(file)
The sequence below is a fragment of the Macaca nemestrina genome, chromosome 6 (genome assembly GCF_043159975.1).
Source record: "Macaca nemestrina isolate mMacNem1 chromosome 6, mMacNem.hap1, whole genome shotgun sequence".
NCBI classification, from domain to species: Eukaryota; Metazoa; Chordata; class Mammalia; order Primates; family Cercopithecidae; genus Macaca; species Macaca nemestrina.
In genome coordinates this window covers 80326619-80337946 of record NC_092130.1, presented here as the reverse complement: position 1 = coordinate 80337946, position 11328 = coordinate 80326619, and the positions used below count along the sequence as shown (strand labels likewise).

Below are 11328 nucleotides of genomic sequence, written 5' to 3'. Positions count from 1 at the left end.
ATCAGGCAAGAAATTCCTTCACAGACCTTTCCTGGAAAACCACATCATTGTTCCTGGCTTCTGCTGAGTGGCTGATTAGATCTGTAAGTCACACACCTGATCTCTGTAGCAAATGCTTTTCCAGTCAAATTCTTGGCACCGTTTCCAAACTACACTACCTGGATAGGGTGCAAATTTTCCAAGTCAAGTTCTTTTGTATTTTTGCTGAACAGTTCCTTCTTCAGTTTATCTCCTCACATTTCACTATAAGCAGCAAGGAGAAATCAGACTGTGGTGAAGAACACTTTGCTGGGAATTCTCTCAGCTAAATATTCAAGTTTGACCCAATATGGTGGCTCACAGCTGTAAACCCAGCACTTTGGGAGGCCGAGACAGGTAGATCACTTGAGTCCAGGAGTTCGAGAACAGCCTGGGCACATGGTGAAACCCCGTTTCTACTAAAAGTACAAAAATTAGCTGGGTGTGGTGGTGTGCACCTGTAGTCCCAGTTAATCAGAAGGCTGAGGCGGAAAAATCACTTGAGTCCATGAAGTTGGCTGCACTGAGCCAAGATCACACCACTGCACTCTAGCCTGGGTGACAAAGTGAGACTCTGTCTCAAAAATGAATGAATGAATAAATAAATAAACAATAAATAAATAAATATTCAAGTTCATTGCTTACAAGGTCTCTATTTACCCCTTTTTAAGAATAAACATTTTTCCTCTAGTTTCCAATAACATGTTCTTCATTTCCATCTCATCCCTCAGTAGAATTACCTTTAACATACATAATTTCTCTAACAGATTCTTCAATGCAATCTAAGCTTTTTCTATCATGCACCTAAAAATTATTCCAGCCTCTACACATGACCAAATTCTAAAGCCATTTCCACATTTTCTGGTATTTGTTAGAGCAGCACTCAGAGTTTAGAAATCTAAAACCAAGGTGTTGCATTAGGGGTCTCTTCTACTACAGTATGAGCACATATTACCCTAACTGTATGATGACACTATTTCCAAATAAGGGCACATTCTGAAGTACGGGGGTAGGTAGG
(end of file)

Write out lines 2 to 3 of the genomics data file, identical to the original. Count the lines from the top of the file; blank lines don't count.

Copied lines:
Source record: "Macaca nemestrina isolate mMacNem1 chromosome 6, mMacNem.hap1, whole genome shotgun sequence".
NCBI classification, from domain to species: Eukaryota; Metazoa; Chordata; class Mammalia; order Primates; family Cercopithecidae; genus Macaca; species Macaca nemestrina.